As technology advances each year, so does the amount of data that is generated by users. Internet users generate about 2.5 quintillion bytes of data each day and in 2020, every person will generate 1.7 megabytes of data each second. The quality and ability to analyze this data is critical to today’s businesses, as it enables decision making and business strategy. Yet, the 560M global knowledge workers—financial analysts, product managers, middle managers, etc.—have no efficient way of accessing the data they need to help provide business insights. Today, the US economy loses up to $3.1 trillion a year due to poor data quality and 95% of businesses cite the need to manage unstructured data as a critical business problem. As the number of SaaS applications within the enterprise continues to grow, this problem will only become more prevalent.
For many companies, the current process to run an ad-hoc analysis on something simple like revenue from a specific product and region requires the business analyst to ask IT to query Tableau or Looker to create a report for them. Depending on the size of the organization and other priorities of the IT team, this can take days or even weeks. This bottleneck and dependence on IT engineers ends up costing companies valuable time and money to enable such basic queries.
Sathish Raju and Krishna Bhat, co-founders of Kloudio, experienced the distinct struggle financial and business analysts faced during their time consulting for various large companies, such as Oracle, SAP, and Capgemini. Both felt there had to be a more productive way for knowledge and information workers to access data and started to play with the idea of a connected spreadsheet that could extract data from any cloud or database. They quickly realized they were onto something and Kloudio, a spreadsheet-based application, was born. Kloudio enables financial analysts to automate routine processes and directly access data from multiple sources—such as Salesforce, Oracle, Netsuite, and more—all without involving the data engineering team. By eliminating the data middle man, Kloudio has greatly reduced inefficiencies and enabled financial professionals to be 10x more productive and saved their customers around $4-5M.
We recently sat down with Krishna and Sathish to discuss their vision for Kloudio, how they stay focused through the ups and downs of scaling a startup, the best piece of advice they’ve received on navigating challenging times like 2020, and more.
Unusual: Can you give us a little background on yourselves?
Krishna: I’m originally from Mumbai, India, and grew up in a middle-class family. It was quite competitive in Mumbai, but I was a decent student and got into a well-respected computer engineering college. Once I graduated, I joined Oracle Corporation in India as an engineer, which is actually where I met Sathish. In 2005, Oracle sent me to the US on a business visa. I liked the Bay Area so much that I decided to apply for a H-1B visa and came back to the US at the end of 2005. From 2005-2010, I worked at large consulting companies—like Capgemini and Fujitsu—where I was involved in various tech consulting projects, involving Fortune 500 companies like ADT Security Services, McDonalds, etc. As a Solution Architect, I would be involved in the overall global solution architecture for huge finance and product teams and first felt the pain of knowledge workers depending on data engineers to gather data in spreadsheets for their everyday analysis needs. After attending Columbia for business school, I joined Amazon as a product manager involved in international expansion projects and went on to lead the software subscriptions category for Amazon. Sathish and I kept in touch and spoke about the pain business analysts faced accessing various data sources via spreadsheets and the dependence on data engineers to do so. Sathish started working on this problem on the side and we’d come together to brainstorm ideas. We ended up winning the TechCrunch Disrupt Hackathon in San Francisco for another idea we had in 2011, which boosted our confidence and made us think that we could take the leap full time to focus on a startup.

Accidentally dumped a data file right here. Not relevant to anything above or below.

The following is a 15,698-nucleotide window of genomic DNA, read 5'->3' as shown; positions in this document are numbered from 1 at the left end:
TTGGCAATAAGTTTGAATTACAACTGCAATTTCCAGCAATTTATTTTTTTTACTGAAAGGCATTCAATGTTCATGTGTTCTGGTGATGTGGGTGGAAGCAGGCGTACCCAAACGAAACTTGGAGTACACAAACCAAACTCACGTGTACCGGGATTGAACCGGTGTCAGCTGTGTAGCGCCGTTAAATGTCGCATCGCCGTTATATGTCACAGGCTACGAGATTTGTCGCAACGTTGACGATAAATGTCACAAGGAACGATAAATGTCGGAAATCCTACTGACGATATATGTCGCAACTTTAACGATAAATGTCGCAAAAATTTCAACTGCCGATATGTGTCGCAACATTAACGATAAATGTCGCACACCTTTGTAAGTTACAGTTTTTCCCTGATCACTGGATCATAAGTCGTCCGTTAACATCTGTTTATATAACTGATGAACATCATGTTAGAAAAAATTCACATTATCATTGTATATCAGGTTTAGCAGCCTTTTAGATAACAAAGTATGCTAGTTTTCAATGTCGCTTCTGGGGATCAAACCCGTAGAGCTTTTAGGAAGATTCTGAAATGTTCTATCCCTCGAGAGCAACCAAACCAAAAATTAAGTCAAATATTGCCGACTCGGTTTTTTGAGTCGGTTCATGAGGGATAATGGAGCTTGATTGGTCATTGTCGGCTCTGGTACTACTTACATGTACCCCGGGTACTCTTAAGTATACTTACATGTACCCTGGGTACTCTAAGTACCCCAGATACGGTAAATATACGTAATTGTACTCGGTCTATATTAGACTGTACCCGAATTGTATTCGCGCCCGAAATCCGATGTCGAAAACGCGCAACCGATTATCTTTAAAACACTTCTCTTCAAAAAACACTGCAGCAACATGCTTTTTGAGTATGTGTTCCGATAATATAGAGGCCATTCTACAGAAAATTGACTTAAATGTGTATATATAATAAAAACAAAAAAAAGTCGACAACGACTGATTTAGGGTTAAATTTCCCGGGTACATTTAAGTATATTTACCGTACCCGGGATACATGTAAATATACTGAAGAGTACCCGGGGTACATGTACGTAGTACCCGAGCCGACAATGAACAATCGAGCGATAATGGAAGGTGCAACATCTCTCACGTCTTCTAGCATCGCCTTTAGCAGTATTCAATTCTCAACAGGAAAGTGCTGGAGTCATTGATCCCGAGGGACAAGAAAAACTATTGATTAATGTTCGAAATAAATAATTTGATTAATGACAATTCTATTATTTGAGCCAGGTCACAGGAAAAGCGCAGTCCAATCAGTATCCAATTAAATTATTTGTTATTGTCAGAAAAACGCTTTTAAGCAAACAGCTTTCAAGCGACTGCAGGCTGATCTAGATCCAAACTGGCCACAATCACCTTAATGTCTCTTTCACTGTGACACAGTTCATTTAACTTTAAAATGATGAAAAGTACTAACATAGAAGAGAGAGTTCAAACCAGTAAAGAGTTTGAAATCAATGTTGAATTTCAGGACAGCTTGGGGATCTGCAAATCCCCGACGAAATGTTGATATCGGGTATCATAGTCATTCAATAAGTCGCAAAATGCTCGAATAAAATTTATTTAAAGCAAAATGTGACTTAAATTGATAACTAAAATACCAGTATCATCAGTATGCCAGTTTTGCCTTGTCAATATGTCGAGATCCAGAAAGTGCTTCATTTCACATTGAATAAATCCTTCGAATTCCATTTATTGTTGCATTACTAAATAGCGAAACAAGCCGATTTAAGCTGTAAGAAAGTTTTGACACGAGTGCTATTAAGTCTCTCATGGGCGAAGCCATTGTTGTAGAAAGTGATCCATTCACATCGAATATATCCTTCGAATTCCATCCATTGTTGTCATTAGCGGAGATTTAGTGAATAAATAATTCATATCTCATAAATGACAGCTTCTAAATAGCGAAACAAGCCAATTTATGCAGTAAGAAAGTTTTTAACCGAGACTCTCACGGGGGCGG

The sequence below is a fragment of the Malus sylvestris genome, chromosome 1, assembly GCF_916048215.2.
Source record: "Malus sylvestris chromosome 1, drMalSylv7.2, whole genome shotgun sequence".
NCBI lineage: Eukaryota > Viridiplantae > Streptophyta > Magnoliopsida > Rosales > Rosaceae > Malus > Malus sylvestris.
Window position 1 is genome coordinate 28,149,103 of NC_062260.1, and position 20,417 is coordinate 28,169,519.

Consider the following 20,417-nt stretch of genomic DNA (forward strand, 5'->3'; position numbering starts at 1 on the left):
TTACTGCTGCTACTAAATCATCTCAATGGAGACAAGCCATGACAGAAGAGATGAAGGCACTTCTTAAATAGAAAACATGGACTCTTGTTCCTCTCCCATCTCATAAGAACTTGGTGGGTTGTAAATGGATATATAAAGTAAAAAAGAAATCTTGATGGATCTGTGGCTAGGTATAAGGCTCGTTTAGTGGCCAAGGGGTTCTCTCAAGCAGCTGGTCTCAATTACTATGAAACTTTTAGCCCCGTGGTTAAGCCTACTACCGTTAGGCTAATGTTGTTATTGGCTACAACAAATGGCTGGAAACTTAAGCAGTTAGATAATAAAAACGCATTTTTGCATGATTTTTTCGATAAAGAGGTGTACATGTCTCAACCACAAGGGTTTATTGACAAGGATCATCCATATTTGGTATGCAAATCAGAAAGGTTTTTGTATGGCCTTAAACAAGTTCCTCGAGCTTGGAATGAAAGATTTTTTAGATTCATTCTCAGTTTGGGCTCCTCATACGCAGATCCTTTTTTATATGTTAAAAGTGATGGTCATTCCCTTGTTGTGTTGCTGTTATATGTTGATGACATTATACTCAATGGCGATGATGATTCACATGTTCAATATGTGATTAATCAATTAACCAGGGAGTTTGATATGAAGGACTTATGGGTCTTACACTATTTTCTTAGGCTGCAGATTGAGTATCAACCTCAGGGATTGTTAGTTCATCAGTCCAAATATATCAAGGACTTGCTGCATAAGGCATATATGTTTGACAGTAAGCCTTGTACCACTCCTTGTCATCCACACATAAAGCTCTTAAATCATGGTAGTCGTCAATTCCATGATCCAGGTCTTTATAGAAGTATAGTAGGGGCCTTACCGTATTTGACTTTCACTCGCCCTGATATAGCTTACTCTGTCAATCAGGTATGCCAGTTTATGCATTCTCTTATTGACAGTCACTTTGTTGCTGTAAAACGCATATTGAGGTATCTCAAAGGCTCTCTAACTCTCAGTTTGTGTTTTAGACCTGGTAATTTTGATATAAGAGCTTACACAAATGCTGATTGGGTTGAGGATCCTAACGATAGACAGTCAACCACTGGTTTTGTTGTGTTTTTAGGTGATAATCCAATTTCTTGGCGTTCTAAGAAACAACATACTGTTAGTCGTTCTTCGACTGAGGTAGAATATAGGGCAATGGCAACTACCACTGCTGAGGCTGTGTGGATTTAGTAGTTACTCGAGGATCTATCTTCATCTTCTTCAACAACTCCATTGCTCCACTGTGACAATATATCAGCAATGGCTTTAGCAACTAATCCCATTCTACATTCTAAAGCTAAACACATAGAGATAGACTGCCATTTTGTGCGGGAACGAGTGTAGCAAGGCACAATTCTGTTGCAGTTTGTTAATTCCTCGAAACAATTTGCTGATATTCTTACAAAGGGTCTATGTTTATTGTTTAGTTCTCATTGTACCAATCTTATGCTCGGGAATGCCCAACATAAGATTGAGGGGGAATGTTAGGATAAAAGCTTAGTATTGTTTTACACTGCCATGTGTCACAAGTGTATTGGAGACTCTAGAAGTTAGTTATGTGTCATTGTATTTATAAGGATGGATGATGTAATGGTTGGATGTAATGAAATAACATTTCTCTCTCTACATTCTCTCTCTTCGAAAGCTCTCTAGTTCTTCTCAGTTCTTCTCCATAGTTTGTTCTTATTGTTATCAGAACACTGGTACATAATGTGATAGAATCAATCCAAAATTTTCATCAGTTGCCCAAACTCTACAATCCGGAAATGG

Sathish: I grew up in Chennai, India, and was from a not so well-off family, so I had to struggle to get an education and degree. I was accepted into one of the prestigious institutions in India where I studied computer science and engineering. After graduating, I really wanted to continue my studies, but due to my financial situation, I needed to get a job so I joined Oracle and that’s where I met Krishna. After a few years at Oracle, I was thinking of my next step and was really interested in entrepreneurship. A chance to go to the US presented itself, so I thought, “Maybe if I go to the US, I can gain more contacts and do something better.” So I moved to the US around 2007-2008 and worked in consulting for enterprise software companies, specifically with Oracle, SAP, Salesforce, etc. I also worked at big corporations like Cisco, NetApp, and ADT, as well as very small firms. While consulting, I kept coming across financial analysts and business analysts— who were trying to get data out of various systems—struggling because they were always dependent on IT engineers. I started to think about a connected spreadsheet that could integrate with any cloud or database and import data directly into the spreadsheets. As Krishna mentioned, at the time, we were brainstorming a number of ideas, including this spreadsheet concept. We did a few TechCrunch hackathons together and kept coming back to the spreadsheet idea related to data analytics. Data was only growing and it was very clear we were on to something. One day, we wrote a LinkedIn article about our idea and that’s when the magic happened. A Senior Manager from Netflix came across our article and reached out, asking to see our demo. He mentioned Netflix was experiencing similar issues and he thought our product could help. We went to Netflix, demoed the product, and within a week, they signed up for 10 user licenses. Everything really took off from there. Shortly after, we joined the LAUNCH Incubator run by Jason Calacanis, and we soon had around 200+ paying customers. This year, we raised funding thanks to Unusual Ventures and we are well on our way to delighting our customers with some exciting new product launches as we continue to scale the company.
Unusual: Can you tell us more about Kloudio, your vision, and the problem you’re trying to solve?
Krishna: If I were to summarize Kloudio in one sentence, it’s like a spreadsheet interface to an e-SAS. We want to democratize data access for everyone, starting with financial analysts. Today, there’s a gap—all the data sources that are exploding (SAS applications, databases, etc.) are being managed by data engineers, but the business metrics are actually being calculated by financial analysts. We call this the “business insight gap” and we want to bridge this gap and make it really easy for end users (financial analysts) to not only get access to data, but have robust control in the spreadsheet interface at SL level without being dependent on data engineers.
Unusual: Talk us through the “aha” moment that made you realize you were on to something with Kloudio.